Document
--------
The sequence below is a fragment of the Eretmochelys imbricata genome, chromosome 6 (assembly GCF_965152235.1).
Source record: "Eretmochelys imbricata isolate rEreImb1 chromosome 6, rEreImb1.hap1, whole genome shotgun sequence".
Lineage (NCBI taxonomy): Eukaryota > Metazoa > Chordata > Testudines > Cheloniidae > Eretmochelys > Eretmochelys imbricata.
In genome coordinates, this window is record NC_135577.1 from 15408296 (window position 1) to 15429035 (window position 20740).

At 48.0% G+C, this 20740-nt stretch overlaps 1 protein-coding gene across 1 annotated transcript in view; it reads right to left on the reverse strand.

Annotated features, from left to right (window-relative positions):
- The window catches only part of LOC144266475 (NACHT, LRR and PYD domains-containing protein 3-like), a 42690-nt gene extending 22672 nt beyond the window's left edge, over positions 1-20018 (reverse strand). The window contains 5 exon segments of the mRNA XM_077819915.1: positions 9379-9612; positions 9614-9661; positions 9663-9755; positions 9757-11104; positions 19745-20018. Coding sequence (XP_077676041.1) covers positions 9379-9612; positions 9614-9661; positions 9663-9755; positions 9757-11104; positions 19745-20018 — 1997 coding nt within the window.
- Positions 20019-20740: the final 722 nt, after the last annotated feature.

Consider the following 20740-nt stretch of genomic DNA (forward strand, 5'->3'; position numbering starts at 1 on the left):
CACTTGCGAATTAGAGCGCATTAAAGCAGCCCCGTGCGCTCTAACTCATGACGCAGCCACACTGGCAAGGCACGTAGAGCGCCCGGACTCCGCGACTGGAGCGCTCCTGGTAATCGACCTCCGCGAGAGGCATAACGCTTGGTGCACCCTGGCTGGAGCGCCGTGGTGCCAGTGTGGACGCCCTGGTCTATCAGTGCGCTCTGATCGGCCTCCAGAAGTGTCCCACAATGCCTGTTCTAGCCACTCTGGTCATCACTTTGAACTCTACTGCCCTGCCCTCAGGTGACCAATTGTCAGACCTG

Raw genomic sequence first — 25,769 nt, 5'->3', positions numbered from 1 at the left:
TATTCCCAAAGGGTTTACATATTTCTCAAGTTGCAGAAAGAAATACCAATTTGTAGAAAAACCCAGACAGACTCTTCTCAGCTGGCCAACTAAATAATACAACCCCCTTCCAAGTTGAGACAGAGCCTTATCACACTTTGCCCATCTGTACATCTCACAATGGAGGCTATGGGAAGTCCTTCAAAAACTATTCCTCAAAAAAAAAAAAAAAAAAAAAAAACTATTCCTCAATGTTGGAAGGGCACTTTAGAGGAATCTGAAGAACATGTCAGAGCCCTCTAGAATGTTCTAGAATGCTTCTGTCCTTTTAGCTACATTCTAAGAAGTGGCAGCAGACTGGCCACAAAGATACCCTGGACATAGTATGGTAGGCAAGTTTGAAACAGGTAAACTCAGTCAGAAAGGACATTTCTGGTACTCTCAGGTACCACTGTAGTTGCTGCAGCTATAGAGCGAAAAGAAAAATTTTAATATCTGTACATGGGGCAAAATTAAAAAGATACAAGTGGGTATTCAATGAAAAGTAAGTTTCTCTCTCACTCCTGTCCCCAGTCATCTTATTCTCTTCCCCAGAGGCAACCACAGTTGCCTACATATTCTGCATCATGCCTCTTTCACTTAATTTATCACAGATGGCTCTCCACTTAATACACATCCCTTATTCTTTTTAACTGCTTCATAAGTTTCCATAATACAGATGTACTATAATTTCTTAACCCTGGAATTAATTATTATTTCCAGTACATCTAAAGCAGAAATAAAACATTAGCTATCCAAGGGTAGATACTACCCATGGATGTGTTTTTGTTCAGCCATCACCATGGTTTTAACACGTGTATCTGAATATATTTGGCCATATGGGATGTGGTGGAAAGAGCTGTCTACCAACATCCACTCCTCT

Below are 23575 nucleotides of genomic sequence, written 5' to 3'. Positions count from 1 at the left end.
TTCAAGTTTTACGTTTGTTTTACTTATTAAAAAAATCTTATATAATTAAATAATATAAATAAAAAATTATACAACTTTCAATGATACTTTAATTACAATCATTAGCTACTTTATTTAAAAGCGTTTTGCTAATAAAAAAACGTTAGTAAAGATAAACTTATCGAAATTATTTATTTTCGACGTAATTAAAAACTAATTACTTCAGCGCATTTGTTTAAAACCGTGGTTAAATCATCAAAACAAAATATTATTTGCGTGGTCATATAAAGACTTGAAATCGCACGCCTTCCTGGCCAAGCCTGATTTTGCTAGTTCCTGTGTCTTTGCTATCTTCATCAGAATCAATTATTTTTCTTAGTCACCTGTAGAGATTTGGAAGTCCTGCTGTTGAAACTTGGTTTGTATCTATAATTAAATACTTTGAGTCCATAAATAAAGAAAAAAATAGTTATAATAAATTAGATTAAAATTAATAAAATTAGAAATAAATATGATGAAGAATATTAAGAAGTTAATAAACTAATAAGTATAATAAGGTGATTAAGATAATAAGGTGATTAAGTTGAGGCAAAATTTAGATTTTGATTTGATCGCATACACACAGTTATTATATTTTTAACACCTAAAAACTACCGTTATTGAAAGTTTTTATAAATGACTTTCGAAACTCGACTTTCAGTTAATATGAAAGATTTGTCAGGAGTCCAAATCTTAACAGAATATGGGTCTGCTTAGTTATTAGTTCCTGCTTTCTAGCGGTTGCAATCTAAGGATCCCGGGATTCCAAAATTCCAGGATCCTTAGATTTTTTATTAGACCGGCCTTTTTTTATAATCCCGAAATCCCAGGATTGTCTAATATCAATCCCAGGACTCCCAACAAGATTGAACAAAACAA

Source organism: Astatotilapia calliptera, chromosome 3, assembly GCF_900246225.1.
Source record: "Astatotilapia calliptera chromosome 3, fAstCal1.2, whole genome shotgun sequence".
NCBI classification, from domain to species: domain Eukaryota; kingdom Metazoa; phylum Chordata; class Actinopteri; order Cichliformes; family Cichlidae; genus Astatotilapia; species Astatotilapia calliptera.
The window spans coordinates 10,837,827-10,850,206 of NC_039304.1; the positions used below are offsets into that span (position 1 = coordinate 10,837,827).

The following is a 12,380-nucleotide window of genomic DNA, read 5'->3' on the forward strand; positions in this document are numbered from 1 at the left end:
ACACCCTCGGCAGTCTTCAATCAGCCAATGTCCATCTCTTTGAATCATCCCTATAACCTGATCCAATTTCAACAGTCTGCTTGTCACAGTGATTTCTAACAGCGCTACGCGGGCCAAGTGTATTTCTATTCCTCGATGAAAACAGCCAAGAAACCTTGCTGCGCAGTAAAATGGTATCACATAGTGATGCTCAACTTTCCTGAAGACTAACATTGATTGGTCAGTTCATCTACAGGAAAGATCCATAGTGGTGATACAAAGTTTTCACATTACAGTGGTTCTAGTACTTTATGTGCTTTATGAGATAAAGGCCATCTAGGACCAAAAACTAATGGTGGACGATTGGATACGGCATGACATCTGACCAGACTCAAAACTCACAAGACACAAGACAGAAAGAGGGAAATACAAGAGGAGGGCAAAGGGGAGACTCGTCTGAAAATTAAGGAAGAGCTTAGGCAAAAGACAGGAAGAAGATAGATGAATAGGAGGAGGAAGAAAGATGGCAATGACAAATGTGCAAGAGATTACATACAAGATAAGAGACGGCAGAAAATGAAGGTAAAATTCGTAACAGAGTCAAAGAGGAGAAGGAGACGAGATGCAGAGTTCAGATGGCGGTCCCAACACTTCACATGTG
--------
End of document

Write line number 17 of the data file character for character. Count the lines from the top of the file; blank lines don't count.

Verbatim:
NCBI classification, from domain to species: domain Eukaryota; kingdom Metazoa; phylum Chordata; class Actinopteri; order Cichliformes; family Cichlidae; genus Astatotilapia; species Astatotilapia calliptera.